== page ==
Anyone who knows me knows that when it comes to animals, I have very strong opinions and will not hesitate to speak my mind. Now that the weather is starting to get warmer, I want to make sure people know how imperative it is that you do not leave your dog, or any other animal (or child for that matter) in the car alone. Even if it is your intention to just “run into the store” to pick up something quickly, you never know what can happen to delay you. You may bet caught up in a long line, or price check problems, or a multitude of circumstances that could delay your return to your fur friend locked in the car. For this reason, I say that no length of time is alright.
This following picture is what sparked the debate on facebook. It was posted on a the page of a radio station, I believe, with the caption of “What do you think, would you do the same thing?”
I was so infuriated by some of the comments on this site about this picture. People were saying how this person should be arrested for breaking and entering, trespassing and larceny. Are you kidding me? This person should be commended and thanked and thought of as a hero who potentially saved this dog’s live, not a criminal.
Sometimes I have a hard time remembering that not everyone thinks the same way I do, or has the same compassion towards other living beings as I do. But to me, this should be common sense. How is it not? How can anyone think it was okay to leave their companion animal alone in a hot car, for any amount of time?… An animal who you love and share your home and life with.
It is also very important to know what to do, as a citizen and compassionate person, if you see an animal alone in a car on a hot day. Please do not turn the other cheek and walk away. Please do the right thing. If you are not comfortable enough to do what the person above did then call the authorities. Do not leave the dog alone. Wait until help arrives before leaving.
Here is a link to a great, informative article. Also, below I have copied and quoted it as well. I feel the information is too important to try to rewrite so I am coping it word for word.
Dogs in Hot CarsEvery year, dogs suffer and die when their guardians make the mistake of leaving them in a parked car—even for “just a minute”—while they run an errand. Parked cars are deathtraps for dogs: On a 78-degree day, the temperature inside a parked car can soar to between 100 and 120 degrees in just minutes, and on a 90-degree day, the interior temperature can reach as high as 160 degrees in less than 10 minutes.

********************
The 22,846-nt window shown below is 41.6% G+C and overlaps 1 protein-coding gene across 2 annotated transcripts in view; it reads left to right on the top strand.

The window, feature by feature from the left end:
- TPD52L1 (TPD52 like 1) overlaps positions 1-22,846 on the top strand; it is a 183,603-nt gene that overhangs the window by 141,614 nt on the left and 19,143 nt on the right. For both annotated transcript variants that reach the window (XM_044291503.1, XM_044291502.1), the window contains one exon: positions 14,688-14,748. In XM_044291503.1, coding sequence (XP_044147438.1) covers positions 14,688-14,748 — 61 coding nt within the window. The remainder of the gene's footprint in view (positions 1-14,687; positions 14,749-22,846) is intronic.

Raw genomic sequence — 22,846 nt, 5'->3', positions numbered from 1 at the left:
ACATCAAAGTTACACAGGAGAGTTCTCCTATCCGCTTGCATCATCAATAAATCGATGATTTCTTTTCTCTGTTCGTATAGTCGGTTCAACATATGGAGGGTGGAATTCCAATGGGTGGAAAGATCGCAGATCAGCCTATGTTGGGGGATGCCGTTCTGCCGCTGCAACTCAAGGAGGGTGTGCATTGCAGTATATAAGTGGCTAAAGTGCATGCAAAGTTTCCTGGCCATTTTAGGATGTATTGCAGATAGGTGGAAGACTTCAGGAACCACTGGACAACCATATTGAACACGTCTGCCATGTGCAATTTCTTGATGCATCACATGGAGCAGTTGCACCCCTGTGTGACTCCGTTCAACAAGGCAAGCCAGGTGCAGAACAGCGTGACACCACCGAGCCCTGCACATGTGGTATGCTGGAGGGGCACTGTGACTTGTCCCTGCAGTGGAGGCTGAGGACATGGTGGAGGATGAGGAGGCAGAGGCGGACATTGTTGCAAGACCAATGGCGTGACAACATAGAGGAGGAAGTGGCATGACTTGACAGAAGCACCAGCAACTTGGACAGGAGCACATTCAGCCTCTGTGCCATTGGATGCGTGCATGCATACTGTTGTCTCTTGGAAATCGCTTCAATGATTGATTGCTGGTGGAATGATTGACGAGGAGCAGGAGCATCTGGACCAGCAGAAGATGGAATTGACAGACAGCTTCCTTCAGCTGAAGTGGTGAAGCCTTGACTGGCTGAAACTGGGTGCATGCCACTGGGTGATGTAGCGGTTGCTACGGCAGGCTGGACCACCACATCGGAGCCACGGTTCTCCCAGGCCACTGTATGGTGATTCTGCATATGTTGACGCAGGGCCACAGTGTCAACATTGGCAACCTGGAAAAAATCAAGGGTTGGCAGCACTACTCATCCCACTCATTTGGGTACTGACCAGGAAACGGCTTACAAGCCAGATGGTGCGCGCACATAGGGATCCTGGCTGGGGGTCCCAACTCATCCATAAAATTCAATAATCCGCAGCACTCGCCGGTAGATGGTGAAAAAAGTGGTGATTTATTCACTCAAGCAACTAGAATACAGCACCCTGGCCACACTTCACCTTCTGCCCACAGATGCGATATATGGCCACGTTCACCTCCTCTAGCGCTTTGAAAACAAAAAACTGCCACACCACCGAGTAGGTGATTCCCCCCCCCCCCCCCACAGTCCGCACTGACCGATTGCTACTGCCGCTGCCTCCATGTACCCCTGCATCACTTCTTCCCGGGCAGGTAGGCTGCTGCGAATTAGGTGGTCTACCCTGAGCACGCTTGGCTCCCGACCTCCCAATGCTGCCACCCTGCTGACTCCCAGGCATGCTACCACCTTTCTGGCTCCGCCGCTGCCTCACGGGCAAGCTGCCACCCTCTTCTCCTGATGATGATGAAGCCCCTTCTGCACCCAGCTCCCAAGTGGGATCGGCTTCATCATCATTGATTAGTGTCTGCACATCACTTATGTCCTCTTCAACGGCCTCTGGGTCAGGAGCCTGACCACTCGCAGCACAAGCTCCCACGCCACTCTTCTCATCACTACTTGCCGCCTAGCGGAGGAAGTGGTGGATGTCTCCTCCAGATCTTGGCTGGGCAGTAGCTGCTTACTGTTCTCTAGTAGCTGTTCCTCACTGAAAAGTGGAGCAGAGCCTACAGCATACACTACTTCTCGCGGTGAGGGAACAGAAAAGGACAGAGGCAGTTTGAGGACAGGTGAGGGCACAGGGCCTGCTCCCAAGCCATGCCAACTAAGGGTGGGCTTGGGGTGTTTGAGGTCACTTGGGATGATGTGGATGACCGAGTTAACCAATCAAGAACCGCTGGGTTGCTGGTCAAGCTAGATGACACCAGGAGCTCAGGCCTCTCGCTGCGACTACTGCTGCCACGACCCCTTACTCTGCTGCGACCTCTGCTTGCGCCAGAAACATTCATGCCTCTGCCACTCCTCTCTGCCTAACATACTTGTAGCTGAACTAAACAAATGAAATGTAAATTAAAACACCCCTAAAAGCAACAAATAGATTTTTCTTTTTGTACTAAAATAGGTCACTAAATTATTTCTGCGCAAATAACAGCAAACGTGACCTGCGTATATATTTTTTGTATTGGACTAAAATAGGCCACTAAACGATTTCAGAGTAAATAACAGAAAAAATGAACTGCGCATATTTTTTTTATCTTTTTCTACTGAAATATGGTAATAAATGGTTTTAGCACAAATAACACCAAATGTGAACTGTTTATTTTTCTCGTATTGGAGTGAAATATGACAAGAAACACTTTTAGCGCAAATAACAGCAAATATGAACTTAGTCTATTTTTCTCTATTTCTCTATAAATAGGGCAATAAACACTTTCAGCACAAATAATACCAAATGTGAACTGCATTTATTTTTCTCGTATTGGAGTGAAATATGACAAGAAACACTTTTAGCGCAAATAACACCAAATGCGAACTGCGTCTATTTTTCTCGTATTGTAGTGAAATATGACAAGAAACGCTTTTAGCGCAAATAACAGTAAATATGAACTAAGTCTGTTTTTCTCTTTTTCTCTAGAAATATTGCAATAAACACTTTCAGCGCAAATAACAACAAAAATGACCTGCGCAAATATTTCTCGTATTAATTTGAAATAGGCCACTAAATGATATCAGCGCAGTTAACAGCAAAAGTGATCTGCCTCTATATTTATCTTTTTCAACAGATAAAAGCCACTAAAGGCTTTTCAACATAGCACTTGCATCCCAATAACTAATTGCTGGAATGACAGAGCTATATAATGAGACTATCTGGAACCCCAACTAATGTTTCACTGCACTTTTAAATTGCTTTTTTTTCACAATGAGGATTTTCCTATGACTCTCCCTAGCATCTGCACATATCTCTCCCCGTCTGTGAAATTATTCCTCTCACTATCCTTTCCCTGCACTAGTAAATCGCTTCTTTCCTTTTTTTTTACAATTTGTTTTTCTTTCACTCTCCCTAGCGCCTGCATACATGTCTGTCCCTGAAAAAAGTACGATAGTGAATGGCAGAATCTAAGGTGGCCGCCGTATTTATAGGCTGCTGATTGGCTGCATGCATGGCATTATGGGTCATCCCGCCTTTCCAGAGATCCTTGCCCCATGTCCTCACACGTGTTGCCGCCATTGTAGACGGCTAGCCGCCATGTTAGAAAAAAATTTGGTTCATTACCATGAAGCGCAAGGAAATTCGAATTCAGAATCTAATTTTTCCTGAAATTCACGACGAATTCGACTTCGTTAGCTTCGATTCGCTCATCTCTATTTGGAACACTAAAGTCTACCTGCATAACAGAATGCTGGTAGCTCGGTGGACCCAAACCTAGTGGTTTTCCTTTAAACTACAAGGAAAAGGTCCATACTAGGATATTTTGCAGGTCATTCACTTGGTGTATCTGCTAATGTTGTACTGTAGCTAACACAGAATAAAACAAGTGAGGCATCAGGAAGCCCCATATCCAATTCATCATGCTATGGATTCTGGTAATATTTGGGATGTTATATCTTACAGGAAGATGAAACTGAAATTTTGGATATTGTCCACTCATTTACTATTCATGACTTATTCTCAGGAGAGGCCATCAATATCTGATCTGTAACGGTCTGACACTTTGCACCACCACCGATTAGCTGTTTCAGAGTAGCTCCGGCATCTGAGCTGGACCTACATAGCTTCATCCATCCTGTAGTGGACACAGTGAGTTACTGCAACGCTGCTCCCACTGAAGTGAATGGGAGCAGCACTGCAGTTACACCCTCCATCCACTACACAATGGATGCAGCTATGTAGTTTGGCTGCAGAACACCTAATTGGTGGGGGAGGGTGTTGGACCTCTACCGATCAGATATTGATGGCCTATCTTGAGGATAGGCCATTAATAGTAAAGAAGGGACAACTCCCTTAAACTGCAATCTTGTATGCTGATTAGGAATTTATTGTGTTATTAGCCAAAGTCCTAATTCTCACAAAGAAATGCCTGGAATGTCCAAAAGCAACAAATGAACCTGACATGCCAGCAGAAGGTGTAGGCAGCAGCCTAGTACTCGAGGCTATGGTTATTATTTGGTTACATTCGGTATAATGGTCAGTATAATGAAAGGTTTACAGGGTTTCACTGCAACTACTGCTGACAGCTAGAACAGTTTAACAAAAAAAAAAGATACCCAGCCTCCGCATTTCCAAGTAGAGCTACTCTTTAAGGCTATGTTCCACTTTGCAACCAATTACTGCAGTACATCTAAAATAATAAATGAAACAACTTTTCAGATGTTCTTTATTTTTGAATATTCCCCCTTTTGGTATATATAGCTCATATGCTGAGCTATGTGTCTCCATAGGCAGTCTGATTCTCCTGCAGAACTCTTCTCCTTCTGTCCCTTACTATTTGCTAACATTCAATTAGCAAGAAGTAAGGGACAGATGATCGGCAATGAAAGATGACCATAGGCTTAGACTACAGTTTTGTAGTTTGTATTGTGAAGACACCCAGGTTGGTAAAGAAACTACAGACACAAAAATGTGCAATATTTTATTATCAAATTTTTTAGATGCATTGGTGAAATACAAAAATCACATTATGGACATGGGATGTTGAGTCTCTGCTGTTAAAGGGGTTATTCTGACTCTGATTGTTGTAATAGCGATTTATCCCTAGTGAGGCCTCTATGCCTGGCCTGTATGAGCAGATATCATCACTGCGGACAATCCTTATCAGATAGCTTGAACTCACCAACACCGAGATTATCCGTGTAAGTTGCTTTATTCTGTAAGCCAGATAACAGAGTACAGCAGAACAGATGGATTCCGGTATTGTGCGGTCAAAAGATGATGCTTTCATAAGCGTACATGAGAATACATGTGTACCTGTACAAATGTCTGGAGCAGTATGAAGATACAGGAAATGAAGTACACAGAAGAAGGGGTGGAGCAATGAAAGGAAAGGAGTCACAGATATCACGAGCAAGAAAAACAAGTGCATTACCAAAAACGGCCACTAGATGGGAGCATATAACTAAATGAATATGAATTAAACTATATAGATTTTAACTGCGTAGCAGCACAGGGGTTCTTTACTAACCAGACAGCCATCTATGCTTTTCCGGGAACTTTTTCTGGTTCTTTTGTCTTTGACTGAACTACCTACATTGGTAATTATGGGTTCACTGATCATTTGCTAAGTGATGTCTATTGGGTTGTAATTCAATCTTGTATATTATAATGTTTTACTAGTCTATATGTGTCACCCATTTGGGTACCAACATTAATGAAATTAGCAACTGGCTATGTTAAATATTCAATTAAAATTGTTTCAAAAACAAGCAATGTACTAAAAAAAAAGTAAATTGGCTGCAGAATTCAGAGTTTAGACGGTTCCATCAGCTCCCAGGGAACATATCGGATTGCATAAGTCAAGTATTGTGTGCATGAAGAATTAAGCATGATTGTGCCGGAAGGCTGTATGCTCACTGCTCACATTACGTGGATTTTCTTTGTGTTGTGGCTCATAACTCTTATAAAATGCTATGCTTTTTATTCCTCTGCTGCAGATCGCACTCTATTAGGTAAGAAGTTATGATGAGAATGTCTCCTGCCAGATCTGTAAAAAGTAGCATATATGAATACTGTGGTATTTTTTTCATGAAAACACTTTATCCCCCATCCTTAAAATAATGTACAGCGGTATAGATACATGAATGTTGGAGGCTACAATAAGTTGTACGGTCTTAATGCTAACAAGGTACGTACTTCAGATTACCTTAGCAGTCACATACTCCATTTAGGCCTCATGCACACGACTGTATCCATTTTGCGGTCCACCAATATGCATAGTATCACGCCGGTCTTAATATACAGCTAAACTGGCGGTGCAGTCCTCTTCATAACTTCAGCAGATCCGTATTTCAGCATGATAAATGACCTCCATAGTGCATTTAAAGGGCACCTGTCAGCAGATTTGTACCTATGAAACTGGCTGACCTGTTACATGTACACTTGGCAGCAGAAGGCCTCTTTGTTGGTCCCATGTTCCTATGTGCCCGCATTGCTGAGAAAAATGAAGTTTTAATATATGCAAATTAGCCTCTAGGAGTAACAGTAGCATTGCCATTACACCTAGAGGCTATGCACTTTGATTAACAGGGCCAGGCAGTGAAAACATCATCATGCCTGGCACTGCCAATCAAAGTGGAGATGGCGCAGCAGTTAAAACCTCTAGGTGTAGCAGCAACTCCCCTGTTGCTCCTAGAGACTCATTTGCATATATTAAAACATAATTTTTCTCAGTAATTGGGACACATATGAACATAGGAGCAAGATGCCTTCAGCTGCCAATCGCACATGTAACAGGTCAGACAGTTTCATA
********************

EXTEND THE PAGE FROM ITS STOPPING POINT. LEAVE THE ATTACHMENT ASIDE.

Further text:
Animals can sustain brain damage or even die from heatstroke in just 15 minutes. Beating the heat is extra tough for dogs because they can only cool themselves by panting and by sweating through their paw pads.
If you see a dog left alone in a hot car, take down the car’s color, model, make, and license plate number. Have the owner paged in the nearest buildings, or call local humane authorities or police. Have someone keep an eye on the dog. Don’t leave the scene until the situation has been resolved.
If the authorities are unresponsive or too slow and the dog’s life appears to be in imminent danger, find a witness (or several) who will back up your assessment, take steps to remove the suffering animal from the car, and then wait for authorities to arrive.
Watch for heatstroke symptoms such as restlessness, excessive thirst, thick saliva, heavy panting, lethargy, lack of appetite, dark tongue, rapid heartbeat, fever, vomiting, bloody diarrhea, and lack of coordination. If a dog shows any of these symptoms, get him or her out of the heat, preferably into an air-conditioned vehicle, and then to a veterinarian immediately. If you are unable to transport the dog yourself, take him or her into an air-conditioned building if possible and call animal control: Tell them it is an emergency.
Provide water to drink, and if possible spray the dog with a garden hose or immerse him or her in a tub of cool (but not iced) water for up to two minutes in order to lower the body temperature gradually. You can also place the dog in front of an electric fan. Applying cool, wet towels to the groin area, stomach, chest, and paws can also help. Be careful not to use ice or cold water, and don’t overcool the animal.
PETA offers leaflets that can be placed on vehicles to remind people never to leave unattended animals inside. For information on ordering PETA’s “Don’t Let Your Dog Get Hot Under the Collar” leaflet, please click here.
Simon Cowell stars in PETA’s public service announcement (PSA) informing viewers of the dangers of leaving dogs in hot cars. You can help spread the message by contacting us at ActionTeam@peta.org or 757-622-7382 for information on how to get the PSA aired on your local television stations.”
Do the right thing if you see this. Read this and please pass it on. This is something everyone should read and understand. It is a matter of life or death.